March 28, 2014


I recently laid my head on my pillow after an exhausting summer day, and jumped when I heard a monotone voice recite, 'Accept life's imperfections.'  The next day, Laddie admitted to planting my stress ball under my pillow in hopes of surprising me.  Sneak attack - successful!

Does the stress ball need explanation?  This silly squishy ball came into my life while running the garage sale at the kids' Catholic School a few years ago.  There was always a souvenir that I took home to remember the sale by (in case the blood, sweat, and tears and thankless volunteer hours weren't enough).  Each sale took on its own personality.  The first year I confiscated a hideous, homemade sun dress.  The navy polyester fabric featured a repeating printed phrase in red letters, 'Have a nice day, have a nice day.'  It made me chuckle, and the other volunteers chuckled even more when I modeled it over my clothes during a moment of slap happiness.  Today the 'have a nice day' dress holds a cherished place in my closet, although I haven't worn it since.  The stress ball, another year's trophy, shares various phrases when squeezed, or thrown with great vigor at the wall - not that I speak from experience.  The favorite 'ball' wisdom of our family is the phrase:  'Relax, relax, relax,' which is spoken in a sickly soothing tone.  Laddie admitted that he squeezed the ball once too many, thereby passing up the 'relax' phrase and landing on the 'Accept Life's Imperfections.'

After my jolt from the creepy-voiced stress ball, which surfaces occasionally after spending months in hiding because unlike its ugly dress counterpart the ball does not occupy a stationary spot, it took me a few minutes to settle into sleep mode.  Coach was already asleep when I went to bed, and he only vaguely remembers the commotion.  I thought about the advice that radiated so sweetly from the black sphere before I drifted off.  What choice do I have other than to accept life's imperfections?

Ironically (actually it isn't that ironic because my children are often imperfect) that day I discovered a few of the imperfections of my darling children.  Laddie was told to empty the garbage baskets in the three bathrooms in the house.   I discovered later that he removed the trash from the basket, but he failed to replace the bag with a new one.  I stopped him in his tracks and explained that the job was not complete.  (One of my pet peeves is not doing something right the first time - I mean really, why bother?)  I instructed him to 1. get new bags, 2. dump the garbage that is now at the bottom of an unlined trash can into the new bag, and finally 3. line the trash can with this partially filled bag.  Imagine my shock when I realized hours after he was in bed that he had simply taken a new bag and fastened it to the top of the trash basket - ON TOP of the garbage that had not been emptied.  Did he really think I wouldn't notice?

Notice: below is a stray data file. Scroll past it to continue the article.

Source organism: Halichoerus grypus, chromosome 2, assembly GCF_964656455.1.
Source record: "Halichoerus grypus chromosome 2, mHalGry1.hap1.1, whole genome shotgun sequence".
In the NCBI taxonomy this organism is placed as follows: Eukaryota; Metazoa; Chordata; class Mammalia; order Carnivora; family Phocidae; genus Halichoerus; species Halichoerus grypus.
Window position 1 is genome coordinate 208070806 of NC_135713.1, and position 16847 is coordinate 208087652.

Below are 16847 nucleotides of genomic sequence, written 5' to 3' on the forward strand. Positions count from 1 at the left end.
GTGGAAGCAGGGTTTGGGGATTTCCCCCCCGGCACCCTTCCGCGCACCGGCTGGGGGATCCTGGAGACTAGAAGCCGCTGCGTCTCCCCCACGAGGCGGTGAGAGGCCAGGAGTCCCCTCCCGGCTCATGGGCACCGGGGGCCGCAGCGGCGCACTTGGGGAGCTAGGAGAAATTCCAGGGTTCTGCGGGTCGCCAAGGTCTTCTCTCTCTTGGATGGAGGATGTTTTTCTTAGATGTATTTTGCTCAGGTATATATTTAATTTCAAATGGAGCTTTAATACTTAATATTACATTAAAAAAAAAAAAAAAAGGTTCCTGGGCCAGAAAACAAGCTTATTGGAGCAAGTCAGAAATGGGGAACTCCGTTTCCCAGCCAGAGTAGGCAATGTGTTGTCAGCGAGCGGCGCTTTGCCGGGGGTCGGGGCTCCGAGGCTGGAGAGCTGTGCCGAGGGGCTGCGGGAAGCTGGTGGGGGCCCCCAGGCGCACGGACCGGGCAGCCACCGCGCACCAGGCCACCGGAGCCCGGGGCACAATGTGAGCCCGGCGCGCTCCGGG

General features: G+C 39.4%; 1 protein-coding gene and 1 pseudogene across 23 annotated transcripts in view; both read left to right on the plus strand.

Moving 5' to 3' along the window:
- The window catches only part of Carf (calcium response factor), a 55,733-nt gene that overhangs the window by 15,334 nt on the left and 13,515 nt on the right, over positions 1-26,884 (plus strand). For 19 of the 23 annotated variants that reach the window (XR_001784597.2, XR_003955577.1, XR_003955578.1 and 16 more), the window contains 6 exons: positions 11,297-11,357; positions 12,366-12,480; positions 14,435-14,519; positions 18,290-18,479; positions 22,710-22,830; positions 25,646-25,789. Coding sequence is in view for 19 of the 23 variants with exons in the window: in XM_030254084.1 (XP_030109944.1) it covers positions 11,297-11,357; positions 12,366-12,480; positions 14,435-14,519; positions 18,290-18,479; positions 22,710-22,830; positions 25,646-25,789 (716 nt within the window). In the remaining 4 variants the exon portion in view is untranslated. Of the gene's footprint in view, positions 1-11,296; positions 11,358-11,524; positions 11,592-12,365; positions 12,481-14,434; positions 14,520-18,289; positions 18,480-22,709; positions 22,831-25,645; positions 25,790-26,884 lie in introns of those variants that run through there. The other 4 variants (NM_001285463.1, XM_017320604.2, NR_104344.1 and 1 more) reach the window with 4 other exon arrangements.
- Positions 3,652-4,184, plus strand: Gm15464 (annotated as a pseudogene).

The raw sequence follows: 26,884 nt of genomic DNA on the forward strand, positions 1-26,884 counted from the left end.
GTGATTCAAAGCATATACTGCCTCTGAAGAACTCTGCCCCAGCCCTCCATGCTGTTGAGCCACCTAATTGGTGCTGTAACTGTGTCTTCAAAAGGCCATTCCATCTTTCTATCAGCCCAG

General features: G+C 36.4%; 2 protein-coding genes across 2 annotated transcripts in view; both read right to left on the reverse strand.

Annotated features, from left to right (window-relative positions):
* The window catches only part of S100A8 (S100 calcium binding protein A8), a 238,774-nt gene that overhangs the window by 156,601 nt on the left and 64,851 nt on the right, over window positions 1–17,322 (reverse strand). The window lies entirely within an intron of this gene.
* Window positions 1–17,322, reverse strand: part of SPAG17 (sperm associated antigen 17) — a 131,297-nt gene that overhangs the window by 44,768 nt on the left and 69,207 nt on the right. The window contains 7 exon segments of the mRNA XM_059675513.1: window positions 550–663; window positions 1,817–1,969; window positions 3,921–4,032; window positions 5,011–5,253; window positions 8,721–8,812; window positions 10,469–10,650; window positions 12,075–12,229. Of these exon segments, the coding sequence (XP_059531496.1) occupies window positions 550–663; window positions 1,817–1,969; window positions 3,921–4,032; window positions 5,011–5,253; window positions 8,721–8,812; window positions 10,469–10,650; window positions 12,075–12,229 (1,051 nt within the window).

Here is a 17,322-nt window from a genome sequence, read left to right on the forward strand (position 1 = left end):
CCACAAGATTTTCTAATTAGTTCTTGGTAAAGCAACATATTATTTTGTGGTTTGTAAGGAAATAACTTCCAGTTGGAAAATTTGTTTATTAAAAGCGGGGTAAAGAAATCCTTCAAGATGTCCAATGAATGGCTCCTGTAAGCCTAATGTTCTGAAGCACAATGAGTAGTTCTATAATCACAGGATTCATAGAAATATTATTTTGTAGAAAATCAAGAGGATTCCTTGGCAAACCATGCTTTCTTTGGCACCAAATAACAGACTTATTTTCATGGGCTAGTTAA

While Mini is younger than her predictably inept-garbage-emptying-flop of a brother, she has always been considered a young, and intelligent child.  By sweeping a pile of food bits, paper scraps, and other kitchen odds and ends directly into the pantry itself, she proves that imperfection knows no boundaries.  Rather than utilizing the dustpan to properly dispose of the able-to-solve-world-hunger-sized pile she created, she thought no one would notice the additional land fill overflow that now joined the oops-I-missed-the-garbage-can-but-I-won't-bother-to-pick-it-up pile already laying claim to the pantry floor.  She underestimated both my awareness of how much 'missing-the-can' pile lingers in front of the trash receptacle, along with my presence in the kitchen while she was conducting the job.  It doesn't take a CSI agent to realize that something is amiss if I heard no struggle to utilize the dust pan.  Additionally, there were no loud bursts calling a sibling to hold the awkward dust pan.  My peripheral vision caught Mini simply sweeping away one minute, and upstairs the next.  The timeline didn't add up. 

I suppose these examples support the laziness flaw of my offspring verses the imperfection element, but remember we are focusing on the thoughts prompted by the irritating stress ball just as I was about to drift off to sleep.  I don't own a stress ball that offers a prerecorded lazy-kid-negative-energy release, so I am forced to work with the 'imperfect' stress ball that bounced into my life during a period of over commitment.  Of course, I don't over commit now that the ball has instructed me: 'It's OK to say no.'

No comments: